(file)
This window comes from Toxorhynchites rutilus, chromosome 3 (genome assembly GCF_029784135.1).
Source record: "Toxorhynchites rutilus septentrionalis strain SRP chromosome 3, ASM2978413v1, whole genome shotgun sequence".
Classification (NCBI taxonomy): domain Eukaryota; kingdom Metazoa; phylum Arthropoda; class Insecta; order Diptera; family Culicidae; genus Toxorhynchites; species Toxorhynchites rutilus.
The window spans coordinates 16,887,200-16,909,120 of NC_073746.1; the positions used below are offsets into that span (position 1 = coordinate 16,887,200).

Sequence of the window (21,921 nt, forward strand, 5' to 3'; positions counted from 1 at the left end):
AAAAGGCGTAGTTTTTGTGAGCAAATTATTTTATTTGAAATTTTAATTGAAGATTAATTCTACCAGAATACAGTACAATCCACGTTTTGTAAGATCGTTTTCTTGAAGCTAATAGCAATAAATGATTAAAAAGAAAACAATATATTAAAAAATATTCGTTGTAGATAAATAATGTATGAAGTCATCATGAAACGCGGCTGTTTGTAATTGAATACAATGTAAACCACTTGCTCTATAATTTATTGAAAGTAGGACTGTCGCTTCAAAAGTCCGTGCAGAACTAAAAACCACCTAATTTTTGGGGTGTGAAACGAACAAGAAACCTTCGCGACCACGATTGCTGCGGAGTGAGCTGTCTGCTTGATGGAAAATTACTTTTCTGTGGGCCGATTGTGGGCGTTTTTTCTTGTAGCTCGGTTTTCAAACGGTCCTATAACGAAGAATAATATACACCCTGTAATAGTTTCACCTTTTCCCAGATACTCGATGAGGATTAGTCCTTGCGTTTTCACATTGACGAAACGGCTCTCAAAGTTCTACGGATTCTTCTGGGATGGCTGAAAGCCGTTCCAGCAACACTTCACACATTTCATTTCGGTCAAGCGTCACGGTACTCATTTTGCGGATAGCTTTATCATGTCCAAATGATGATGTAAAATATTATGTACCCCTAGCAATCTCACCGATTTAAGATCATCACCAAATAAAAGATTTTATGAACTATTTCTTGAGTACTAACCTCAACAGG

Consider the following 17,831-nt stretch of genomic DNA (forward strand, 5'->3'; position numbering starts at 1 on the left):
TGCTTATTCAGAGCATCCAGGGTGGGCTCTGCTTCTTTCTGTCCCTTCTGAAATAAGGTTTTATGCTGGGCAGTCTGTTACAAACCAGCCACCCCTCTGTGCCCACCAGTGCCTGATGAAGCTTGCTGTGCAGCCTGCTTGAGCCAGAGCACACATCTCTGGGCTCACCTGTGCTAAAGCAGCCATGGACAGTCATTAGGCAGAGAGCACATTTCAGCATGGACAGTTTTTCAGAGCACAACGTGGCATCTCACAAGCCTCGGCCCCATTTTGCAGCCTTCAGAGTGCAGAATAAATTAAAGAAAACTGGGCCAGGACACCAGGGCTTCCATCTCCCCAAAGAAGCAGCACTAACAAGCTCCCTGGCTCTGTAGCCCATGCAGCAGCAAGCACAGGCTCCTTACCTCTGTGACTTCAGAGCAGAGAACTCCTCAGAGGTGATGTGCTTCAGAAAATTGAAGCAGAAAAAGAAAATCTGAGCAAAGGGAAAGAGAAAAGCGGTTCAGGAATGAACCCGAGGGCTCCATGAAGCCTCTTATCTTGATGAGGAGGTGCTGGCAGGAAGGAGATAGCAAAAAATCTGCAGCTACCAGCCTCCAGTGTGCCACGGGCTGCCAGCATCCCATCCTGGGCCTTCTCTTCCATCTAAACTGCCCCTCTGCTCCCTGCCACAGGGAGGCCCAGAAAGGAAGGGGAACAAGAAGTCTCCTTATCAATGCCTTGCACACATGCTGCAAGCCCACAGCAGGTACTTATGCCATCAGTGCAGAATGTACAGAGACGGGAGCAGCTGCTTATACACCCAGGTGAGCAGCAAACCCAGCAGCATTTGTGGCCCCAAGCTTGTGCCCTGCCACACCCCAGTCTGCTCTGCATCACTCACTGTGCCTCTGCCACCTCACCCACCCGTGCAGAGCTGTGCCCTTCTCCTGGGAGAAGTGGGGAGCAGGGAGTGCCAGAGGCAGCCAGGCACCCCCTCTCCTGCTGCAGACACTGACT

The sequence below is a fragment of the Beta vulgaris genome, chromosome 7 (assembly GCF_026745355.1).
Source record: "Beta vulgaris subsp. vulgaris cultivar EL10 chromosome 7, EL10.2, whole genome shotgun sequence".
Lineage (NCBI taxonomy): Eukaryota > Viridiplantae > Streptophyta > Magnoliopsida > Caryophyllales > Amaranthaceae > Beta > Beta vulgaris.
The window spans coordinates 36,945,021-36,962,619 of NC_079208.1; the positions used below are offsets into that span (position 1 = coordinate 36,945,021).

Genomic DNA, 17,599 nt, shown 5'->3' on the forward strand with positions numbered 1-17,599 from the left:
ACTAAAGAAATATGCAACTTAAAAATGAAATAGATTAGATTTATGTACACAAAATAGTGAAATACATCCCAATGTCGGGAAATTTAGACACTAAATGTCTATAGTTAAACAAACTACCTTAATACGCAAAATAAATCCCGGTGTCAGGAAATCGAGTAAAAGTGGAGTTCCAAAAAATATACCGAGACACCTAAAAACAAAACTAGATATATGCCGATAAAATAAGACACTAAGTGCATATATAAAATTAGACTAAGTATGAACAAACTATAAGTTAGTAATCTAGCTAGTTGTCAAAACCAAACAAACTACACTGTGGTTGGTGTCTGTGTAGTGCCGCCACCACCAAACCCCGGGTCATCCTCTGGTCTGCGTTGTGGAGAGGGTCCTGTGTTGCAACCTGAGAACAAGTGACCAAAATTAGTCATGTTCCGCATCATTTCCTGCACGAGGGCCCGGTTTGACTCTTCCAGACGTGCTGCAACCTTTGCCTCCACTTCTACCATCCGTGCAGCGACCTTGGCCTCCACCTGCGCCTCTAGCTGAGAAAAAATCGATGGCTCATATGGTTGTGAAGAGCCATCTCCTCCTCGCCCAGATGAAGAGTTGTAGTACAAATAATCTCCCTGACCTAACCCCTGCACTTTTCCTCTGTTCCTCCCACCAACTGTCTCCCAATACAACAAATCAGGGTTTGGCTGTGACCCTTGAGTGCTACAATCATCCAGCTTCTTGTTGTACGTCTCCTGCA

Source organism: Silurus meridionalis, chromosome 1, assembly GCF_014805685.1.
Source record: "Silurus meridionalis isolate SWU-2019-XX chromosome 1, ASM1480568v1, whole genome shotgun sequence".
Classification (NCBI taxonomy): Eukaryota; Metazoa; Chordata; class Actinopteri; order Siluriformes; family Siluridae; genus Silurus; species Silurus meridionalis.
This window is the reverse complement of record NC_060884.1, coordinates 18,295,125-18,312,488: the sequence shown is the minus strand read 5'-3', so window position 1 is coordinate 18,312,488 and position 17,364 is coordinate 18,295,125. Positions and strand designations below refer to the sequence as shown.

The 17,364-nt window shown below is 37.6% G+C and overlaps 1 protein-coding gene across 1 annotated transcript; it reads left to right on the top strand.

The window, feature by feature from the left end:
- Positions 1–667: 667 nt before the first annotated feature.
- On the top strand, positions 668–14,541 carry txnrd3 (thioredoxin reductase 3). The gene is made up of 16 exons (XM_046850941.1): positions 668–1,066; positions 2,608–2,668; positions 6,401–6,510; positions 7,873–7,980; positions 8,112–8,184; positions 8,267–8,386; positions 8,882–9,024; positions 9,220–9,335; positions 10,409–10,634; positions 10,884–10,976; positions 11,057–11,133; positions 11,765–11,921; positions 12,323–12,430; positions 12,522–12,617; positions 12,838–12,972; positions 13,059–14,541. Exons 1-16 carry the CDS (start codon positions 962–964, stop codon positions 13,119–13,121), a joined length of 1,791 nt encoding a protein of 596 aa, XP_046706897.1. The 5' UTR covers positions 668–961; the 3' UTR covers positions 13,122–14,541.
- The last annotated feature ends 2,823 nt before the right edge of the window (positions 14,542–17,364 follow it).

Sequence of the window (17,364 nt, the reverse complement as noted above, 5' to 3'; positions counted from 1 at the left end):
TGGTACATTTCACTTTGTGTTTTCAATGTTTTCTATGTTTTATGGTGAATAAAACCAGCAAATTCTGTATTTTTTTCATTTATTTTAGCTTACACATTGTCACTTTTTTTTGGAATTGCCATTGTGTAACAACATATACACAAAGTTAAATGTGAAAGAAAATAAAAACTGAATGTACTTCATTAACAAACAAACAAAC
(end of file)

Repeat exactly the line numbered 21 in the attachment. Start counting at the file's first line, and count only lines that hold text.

- Positions 1–667: 667 nt before the first annotated feature.